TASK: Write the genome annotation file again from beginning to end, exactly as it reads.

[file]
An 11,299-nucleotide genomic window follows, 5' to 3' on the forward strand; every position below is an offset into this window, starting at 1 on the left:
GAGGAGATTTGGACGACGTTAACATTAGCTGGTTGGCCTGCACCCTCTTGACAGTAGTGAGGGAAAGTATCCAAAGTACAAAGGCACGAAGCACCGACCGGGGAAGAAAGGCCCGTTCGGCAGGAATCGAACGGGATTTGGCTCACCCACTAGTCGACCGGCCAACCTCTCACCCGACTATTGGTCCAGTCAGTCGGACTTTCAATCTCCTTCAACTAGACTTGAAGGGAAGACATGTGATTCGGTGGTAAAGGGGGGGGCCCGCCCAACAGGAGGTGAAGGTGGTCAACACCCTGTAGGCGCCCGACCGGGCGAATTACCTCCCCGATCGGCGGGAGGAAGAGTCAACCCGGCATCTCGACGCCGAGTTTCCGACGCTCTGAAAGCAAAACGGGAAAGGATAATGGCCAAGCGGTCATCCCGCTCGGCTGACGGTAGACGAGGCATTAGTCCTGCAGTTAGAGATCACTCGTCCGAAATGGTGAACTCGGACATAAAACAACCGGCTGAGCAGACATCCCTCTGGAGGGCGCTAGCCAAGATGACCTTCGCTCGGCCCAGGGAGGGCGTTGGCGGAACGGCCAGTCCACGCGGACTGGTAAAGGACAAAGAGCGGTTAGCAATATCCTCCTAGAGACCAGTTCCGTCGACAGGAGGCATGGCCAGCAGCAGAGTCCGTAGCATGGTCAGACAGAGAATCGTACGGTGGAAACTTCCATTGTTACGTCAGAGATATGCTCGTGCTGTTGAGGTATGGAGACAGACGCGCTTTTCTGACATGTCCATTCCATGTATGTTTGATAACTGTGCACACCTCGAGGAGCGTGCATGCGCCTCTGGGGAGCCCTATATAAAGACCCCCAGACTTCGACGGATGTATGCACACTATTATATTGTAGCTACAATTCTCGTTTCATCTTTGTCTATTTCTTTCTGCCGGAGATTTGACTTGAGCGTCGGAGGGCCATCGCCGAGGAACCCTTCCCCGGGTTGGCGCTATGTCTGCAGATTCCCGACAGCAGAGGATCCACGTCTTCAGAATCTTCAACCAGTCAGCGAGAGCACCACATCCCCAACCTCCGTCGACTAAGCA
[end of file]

An 11,299-nucleotide genomic window follows, 5' to 3' on the forward strand; every position below is an offset into this window, starting at 1 on the left:
GAGGAGATTTGGACGACGTTAACATTAGCTGGTTGGCCTGCACCCTCTTGACAGTAGTGAGGGAAAGTATCCAAAGTACAAAGGCACGAAGCACCGACCGGGGAAGAAAGGCCCGTTCGGCAGGAATCGAACGGGATTTGGCTCACCCACTAGTCGACCGGCCAACCTCTCACCCGACTATTGGTCCAGTCAGTCGGACTTTCAATCTCCTTCAACTAGACTTGAAGGGAAGACATGTGATTCGGTGGTAAAGGGGGGGGCCCGCCCAACAGGAGGTGAAGGTGGTCAACACCCTGTAGGCGCCCGACCGGGCGAATTACCTCCCCGATCGGCGGGAGGAAGAGTCAACCCGGCATCTCGACGCCGAGTTTCCGACGCTCTGAAAGCAAAACGGGAAAGGATAATGGCCAAGCGGTCATCCCGCTCGGCTGACGGTAGACGAGGCATTAGTCCTGCAGTTAGAGATCACTCGTCCGAAATGGTGAACTCGGACATAAAACAACCGGCTGAGCAGACATCCCTCTGGAGGGCGCTAGCCAAGATGACCTTCGCTCGGCCCAGGGAGGGCGTTGGCGGAACGGCCAGTCCACGCGGACTGGTAAAGGACAAAGAGCGGTTAGCAATATCCTCCTAGAGACCAGTTCCGTCGACAGGAGGCATGGCCAGCAGCAGAGTCCGTAGCATGGTCAGACAGAGAATCGTACGGTGGAAACTTCCATTGTTACGTCAGAGATATGCTCGTGCTGTTGAGGTATGGAGACAGACGCGCTTTTCTGACATGTCCATTCCATGTATGTTTGATAACTGTGCACACCTCGAGGAGCGTGCATGCGCCTCTGGGGAGCCCTATATAAAGACCCCCAGACTTCGACGGATGTATGCACACTATTATATTGTAGCTACAATTCTCGTTTCATCTTTGTCTATTTCTTTCTGCCGGAGATTTGACTTGAGCGTCGGAGGGCCATCGCCGAGGAACCCTTCCCCGGGTTGGCGCTATGTCTGCAGATTCCCGACAGCAGAGGATCCACGTCTTCAGAATCTTCAACCAGTCAGCGAGAGCACCACATCCCCAACCTCCGTCGACTAAGCA